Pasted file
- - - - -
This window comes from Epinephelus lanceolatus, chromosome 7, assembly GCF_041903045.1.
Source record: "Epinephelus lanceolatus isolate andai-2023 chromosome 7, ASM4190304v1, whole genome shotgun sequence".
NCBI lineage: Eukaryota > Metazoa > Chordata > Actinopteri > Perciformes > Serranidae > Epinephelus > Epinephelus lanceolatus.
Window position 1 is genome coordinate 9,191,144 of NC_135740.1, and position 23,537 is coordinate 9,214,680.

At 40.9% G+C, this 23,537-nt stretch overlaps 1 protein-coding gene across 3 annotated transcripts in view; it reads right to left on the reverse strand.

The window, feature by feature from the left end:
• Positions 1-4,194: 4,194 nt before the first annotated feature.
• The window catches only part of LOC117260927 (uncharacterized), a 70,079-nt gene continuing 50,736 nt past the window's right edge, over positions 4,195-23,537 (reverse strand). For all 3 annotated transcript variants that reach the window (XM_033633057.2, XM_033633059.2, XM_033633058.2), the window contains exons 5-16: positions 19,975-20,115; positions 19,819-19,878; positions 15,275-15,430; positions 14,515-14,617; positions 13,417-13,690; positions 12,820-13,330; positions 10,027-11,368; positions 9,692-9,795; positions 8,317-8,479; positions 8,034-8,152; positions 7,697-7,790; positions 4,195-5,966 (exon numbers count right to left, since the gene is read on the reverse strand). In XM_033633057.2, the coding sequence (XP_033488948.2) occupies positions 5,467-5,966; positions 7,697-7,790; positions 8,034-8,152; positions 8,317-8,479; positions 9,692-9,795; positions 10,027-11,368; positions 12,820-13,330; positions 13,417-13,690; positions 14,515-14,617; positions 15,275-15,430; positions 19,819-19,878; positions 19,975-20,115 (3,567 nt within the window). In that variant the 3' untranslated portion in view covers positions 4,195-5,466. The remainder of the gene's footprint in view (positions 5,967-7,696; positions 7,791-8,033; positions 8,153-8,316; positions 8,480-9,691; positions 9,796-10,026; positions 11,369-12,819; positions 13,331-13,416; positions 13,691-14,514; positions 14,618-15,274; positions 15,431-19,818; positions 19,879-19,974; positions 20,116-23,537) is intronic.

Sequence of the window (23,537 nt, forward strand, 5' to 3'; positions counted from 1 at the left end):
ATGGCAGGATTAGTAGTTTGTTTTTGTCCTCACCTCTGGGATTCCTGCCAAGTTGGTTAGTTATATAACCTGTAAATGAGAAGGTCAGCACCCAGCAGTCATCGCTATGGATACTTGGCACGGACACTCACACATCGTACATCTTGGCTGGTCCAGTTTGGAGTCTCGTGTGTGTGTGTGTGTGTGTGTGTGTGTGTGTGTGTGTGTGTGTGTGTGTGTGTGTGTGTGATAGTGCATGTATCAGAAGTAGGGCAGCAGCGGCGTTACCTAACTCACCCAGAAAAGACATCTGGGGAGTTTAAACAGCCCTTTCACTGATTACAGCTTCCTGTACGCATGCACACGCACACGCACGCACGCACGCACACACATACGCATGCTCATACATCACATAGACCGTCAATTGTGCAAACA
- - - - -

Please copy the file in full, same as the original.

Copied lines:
This window comes from Epinephelus lanceolatus, chromosome 7, assembly GCF_041903045.1.
Source record: "Epinephelus lanceolatus isolate andai-2023 chromosome 7, ASM4190304v1, whole genome shotgun sequence".
NCBI lineage: Eukaryota > Metazoa > Chordata > Actinopteri > Perciformes > Serranidae > Epinephelus > Epinephelus lanceolatus.
Window position 1 is genome coordinate 9,191,144 of NC_135740.1, and position 23,537 is coordinate 9,214,680.

At 40.9% G+C, this 23,537-nt stretch overlaps 1 protein-coding gene across 3 annotated transcripts in view; it reads right to left on the reverse strand.

The window, feature by feature from the left end:
• Positions 1-4,194: 4,194 nt before the first annotated feature.
• The window catches only part of LOC117260927 (uncharacterized), a 70,079-nt gene continuing 50,736 nt past the window's right edge, over positions 4,195-23,537 (reverse strand). For all 3 annotated transcript variants that reach the window (XM_033633057.2, XM_033633059.2, XM_033633058.2), the window contains exons 5-16: positions 19,975-20,115; positions 19,819-19,878; positions 15,275-15,430; positions 14,515-14,617; positions 13,417-13,690; positions 12,820-13,330; positions 10,027-11,368; positions 9,692-9,795; positions 8,317-8,479; positions 8,034-8,152; positions 7,697-7,790; positions 4,195-5,966 (exon numbers count right to left, since the gene is read on the reverse strand). In XM_033633057.2, the coding sequence (XP_033488948.2) occupies positions 5,467-5,966; positions 7,697-7,790; positions 8,034-8,152; positions 8,317-8,479; positions 9,692-9,795; positions 10,027-11,368; positions 12,820-13,330; positions 13,417-13,690; positions 14,515-14,617; positions 15,275-15,430; positions 19,819-19,878; positions 19,975-20,115 (3,567 nt within the window). In that variant the 3' untranslated portion in view covers positions 4,195-5,466. The remainder of the gene's footprint in view (positions 5,967-7,696; positions 7,791-8,033; positions 8,153-8,316; positions 8,480-9,691; positions 9,796-10,026; positions 11,369-12,819; positions 13,331-13,416; positions 13,691-14,514; positions 14,618-15,274; positions 15,431-19,818; positions 19,879-19,974; positions 20,116-23,537) is intronic.

Sequence of the window (23,537 nt, forward strand, 5' to 3'; positions counted from 1 at the left end):
ATGGCAGGATTAGTAGTTTGTTTTTGTCCTCACCTCTGGGATTCCTGCCAAGTTGGTTAGTTATATAACCTGTAAATGAGAAGGTCAGCACCCAGCAGTCATCGCTATGGATACTTGGCACGGACACTCACACATCGTACATCTTGGCTGGTCCAGTTTGGAGTCTCGTGTGTGTGTGTGTGTGTGTGTGTGTGTGTGTGTGTGTGTGTGTGTGTGTGTGTGTGTGTGATAGTGCATGTATCAGAAGTAGGGCAGCAGCGGCGTTACCTAACTCACCCAGAAAAGACATCTGGGGAGTTTAAACAGCCCTTTCACTGATTACAGCTTCCTGTACGCATGCACACGCACACGCACGCACGCACGCACACACATACGCATGCTCATACATCACATAGACCGTCAATTGTGCAAACA